with the Naturists New Hampshire club to whom I have been paying dues
for a long while. Then there was one hellacious thunderstorm after I
was on the road "home" in the late afternoon. Must have been inches and
inches of rain in a few minutes along the road. Screwed up the grade
crossing lights and the traffic lights a certain intersection where
they are interconnected. Traffic bollixed for a while, rain pelting.
Finally the bravest among the frustrated drivers ventured across the
tracks and showed everyone else the way.
But here, at The Cat Drag'd Inn, Sara(h) La Gata took it all in stride
and had the presence of mind to nap under the open roof vent so my bed
did not get the least bit wet. Of course this far out on the skirts of
the storm there was only a barely wetting hundredth of an inch of
precip and the vent was open only a little but I didn't tell her that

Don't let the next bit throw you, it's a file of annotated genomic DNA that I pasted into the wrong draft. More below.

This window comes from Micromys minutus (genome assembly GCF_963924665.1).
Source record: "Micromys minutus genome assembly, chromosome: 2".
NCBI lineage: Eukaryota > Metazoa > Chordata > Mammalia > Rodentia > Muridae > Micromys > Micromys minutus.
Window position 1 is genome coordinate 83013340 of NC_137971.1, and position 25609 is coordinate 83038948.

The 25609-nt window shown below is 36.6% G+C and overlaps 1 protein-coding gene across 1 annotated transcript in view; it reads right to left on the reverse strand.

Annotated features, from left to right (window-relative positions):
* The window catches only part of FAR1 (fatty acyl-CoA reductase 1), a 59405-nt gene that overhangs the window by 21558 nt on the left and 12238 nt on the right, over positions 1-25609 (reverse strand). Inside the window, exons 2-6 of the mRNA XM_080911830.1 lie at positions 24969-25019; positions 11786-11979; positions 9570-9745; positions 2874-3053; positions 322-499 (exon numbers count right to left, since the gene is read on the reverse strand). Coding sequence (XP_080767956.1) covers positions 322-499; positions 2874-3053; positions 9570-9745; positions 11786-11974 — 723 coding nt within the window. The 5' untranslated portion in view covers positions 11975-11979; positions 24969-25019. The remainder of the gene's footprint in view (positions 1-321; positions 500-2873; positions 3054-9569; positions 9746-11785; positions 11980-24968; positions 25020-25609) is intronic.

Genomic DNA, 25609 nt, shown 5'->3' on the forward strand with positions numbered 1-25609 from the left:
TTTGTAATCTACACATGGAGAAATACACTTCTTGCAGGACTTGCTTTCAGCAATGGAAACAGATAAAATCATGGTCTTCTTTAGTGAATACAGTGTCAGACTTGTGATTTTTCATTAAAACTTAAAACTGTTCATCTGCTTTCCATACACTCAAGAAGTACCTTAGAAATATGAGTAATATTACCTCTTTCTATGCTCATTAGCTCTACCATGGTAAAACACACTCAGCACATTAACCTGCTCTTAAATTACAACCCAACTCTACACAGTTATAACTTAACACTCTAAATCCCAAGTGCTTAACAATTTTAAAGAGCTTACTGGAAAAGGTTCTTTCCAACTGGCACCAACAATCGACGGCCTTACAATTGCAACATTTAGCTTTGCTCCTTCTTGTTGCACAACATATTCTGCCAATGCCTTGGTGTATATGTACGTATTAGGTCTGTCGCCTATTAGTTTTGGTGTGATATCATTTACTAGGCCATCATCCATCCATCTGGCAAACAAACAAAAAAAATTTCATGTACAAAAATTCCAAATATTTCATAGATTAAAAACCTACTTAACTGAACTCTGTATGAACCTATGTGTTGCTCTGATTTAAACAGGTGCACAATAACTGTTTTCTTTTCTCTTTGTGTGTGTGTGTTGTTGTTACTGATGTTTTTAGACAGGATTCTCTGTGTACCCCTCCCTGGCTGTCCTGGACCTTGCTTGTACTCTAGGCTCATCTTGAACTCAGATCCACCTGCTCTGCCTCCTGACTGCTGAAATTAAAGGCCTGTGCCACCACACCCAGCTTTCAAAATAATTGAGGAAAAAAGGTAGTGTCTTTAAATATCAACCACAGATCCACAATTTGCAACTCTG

and gave her an extra dollop of her favourite milk instead.
Soon perhaps will be the day I release my Travel Bug. The woods are
lovely, dark and deep and I have promises to keep and miles to go... A
Travel Bug, for the Muggles among my loyal readers, is any sort of
geegaw that is made useful and trackable by the addition of numbered
dogtags. Travel Bugs are part of the Geocaching Game and are logged and
followed on that website. Here we have a Going Away Party. All the
siblings and cousins and friends of other species are studying the map
and having a bit of nibble and nip.
9-11, Has anyone written about who
chose this date?
Five years ago I was directing traffic at the Loudon racetrack, it was
closer to the middle of the week I think, and people were piling in for
one of the qualifying races leading up to the main event. The event in
which we are yet embroiled today stole the show.
This year I am doing other things. Does a part of me feel some fear
that if I go there again the same thing might happen? For sure a part